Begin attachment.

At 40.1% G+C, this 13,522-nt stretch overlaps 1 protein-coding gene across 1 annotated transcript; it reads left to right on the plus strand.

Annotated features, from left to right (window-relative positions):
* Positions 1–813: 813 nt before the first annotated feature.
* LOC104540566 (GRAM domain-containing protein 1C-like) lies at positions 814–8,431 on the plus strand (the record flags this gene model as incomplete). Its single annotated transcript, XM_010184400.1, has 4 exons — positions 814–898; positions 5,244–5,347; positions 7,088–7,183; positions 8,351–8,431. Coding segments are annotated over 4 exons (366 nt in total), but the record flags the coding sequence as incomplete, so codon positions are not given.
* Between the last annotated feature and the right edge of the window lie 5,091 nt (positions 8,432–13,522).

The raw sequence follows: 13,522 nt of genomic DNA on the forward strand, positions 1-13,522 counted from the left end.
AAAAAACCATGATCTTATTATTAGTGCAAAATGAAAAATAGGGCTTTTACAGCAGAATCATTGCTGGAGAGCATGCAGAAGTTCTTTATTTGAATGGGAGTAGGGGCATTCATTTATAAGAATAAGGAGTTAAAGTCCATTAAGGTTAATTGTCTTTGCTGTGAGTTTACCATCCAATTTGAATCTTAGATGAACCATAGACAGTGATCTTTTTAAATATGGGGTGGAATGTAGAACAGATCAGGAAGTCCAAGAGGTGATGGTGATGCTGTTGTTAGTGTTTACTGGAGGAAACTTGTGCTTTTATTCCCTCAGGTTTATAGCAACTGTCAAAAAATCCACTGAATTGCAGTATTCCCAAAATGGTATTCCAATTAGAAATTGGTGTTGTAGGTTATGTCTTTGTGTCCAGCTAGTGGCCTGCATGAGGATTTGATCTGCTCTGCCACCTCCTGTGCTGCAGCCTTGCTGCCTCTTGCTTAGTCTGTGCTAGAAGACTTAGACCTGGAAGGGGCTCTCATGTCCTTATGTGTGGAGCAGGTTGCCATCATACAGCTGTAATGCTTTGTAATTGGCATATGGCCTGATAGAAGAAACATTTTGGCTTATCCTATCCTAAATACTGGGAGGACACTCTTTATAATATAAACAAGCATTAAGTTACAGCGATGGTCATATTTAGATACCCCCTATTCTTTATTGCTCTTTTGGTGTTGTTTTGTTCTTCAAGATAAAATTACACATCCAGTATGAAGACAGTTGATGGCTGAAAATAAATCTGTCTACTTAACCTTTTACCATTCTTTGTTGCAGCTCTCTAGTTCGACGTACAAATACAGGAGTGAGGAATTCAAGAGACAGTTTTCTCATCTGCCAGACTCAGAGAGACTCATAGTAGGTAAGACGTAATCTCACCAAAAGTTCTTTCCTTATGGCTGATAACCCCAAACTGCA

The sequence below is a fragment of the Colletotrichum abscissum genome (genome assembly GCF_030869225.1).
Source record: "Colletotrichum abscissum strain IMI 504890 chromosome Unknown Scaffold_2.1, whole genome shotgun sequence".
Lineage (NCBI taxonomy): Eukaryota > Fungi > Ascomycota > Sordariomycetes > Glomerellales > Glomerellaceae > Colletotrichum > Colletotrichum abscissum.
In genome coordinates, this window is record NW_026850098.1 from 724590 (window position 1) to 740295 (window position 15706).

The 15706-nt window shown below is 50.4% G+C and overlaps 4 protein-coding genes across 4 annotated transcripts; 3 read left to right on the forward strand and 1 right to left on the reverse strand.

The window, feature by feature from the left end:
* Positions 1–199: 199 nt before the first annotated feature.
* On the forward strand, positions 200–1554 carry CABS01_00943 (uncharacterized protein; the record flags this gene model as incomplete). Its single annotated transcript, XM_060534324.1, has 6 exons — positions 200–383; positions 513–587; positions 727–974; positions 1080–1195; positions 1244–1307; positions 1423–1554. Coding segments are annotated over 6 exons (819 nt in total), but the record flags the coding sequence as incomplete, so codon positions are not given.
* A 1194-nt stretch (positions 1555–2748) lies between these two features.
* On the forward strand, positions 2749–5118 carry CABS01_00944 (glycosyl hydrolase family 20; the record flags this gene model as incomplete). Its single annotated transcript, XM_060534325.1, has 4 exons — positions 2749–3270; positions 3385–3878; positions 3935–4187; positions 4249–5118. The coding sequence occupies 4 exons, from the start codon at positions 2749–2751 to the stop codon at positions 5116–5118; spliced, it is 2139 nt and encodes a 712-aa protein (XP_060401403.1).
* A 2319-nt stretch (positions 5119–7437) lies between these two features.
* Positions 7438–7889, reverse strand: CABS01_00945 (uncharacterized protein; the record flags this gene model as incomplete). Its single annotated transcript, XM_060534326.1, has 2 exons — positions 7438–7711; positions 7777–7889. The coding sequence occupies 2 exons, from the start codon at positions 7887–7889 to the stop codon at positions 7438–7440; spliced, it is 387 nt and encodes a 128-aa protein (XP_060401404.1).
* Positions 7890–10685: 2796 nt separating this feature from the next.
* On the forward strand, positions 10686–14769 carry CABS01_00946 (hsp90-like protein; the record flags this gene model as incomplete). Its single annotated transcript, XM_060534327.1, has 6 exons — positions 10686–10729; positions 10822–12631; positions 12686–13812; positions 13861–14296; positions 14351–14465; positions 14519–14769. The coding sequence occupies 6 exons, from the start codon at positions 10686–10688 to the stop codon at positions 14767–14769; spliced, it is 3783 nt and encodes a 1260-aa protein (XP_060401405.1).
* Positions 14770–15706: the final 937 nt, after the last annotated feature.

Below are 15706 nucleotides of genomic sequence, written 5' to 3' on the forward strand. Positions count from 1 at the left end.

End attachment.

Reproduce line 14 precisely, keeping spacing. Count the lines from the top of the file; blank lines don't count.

* Positions 1–199: 199 nt before the first annotated feature.